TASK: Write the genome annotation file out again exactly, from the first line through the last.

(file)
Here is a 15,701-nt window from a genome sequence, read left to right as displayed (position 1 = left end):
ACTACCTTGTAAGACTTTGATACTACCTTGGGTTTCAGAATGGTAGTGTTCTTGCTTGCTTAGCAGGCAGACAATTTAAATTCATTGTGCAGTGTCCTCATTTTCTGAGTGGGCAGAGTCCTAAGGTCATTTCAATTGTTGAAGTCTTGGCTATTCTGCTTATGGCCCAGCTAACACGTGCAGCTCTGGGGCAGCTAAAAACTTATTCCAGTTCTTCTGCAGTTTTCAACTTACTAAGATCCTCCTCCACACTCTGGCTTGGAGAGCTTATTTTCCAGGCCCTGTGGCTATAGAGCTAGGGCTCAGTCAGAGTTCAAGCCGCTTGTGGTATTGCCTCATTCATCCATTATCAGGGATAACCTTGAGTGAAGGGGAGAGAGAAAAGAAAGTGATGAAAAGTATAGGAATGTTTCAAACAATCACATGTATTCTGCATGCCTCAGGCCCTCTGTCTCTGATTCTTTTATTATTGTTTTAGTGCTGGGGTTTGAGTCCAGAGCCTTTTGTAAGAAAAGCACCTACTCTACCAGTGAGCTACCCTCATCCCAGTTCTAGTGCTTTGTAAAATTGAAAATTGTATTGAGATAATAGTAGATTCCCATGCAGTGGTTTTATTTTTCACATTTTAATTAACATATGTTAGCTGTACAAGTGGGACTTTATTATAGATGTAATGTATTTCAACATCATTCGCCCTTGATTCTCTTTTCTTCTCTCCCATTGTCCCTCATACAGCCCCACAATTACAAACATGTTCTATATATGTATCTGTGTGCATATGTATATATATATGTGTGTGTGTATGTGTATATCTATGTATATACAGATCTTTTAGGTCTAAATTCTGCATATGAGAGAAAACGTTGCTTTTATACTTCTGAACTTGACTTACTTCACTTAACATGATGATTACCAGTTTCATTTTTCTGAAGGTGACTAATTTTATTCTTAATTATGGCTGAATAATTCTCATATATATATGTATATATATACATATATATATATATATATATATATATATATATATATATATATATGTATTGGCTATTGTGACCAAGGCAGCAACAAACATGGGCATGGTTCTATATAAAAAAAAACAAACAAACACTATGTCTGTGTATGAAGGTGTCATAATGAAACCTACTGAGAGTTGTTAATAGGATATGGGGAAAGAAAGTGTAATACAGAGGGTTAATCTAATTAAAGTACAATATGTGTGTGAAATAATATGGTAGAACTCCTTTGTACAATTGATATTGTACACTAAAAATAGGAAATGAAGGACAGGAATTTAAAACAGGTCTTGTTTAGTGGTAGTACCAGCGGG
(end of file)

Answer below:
Here is a 15,701-nt window from a genome sequence, read left to right as displayed (position 1 = left end):
ACTACCTTGTAAGACTTTGATACTACCTTGGGTTTCAGAATGGTAGTGTTCTTGCTTGCTTAGCAGGCAGACAATTTAAATTCATTGTGCAGTGTCCTCATTTTCTGAGTGGGCAGAGTCCTAAGGTCATTTCAATTGTTGAAGTCTTGGCTATTCTGCTTATGGCCCAGCTAACACGTGCAGCTCTGGGGCAGCTAAAAACTTATTCCAGTTCTTCTGCAGTTTTCAACTTACTAAGATCCTCCTCCACACTCTGGCTTGGAGAGCTTATTTTCCAGGCCCTGTGGCTATAGAGCTAGGGCTCAGTCAGAGTTCAAGCCGCTTGTGGTATTGCCTCATTCATCCATTATCAGGGATAACCTTGAGTGAAGGGGAGAGAGAAAAGAAAGTGATGAAAAGTATAGGAATGTTTCAAACAATCACATGTATTCTGCATGCCTCAGGCCCTCTGTCTCTGATTCTTTTATTATTGTTTTAGTGCTGGGGTTTGAGTCCAGAGCCTTTTGTAAGAAAAGCACCTACTCTACCAGTGAGCTACCCTCATCCCAGTTCTAGTGCTTTGTAAAATTGAAAATTGTATTGAGATAATAGTAGATTCCCATGCAGTGGTTTTATTTTTCACATTTTAATTAACATATGTTAGCTGTACAAGTGGGACTTTATTATAGATGTAATGTATTTCAACATCATTCGCCCTTGATTCTCTTTTCTTCTCTCCCATTGTCCCTCATACAGCCCCACAATTACAAACATGTTCTATATATGTATCTGTGTGCATATGTATATATATATGTGTGTGTGTATGTGTATATCTATGTATATACAGATCTTTTAGGTCTAAATTCTGCATATGAGAGAAAACGTTGCTTTTATACTTCTGAACTTGACTTACTTCACTTAACATGATGATTACCAGTTTCATTTTTCTGAAGGTGACTAATTTTATTCTTAATTATGGCTGAATAATTCTCATATATATATGTATATATATACATATATATATATATATATATATATATATATATATATATATATATGTATTGGCTATTGTGACCAAGGCAGCAACAAACATGGGCATGGTTCTATATAAAAAAAAACAAACAAACACTATGTCTGTGTATGAAGGTGTCATAATGAAACCTACTGAGAGTTGTTAATAGGATATGGGGAAAGAAAGTGTAATACAGAGGGTTAATCTAATTAAAGTACAATATGTGTGTGAAATAATATGGTAGAACTCCTTTGTACAATTGATATTGTACACTAAAAATAGGAAATGAAGGACAGGAATTTAAAACAGGTCTTGTTTAGTGGTAGTACCAGCGGG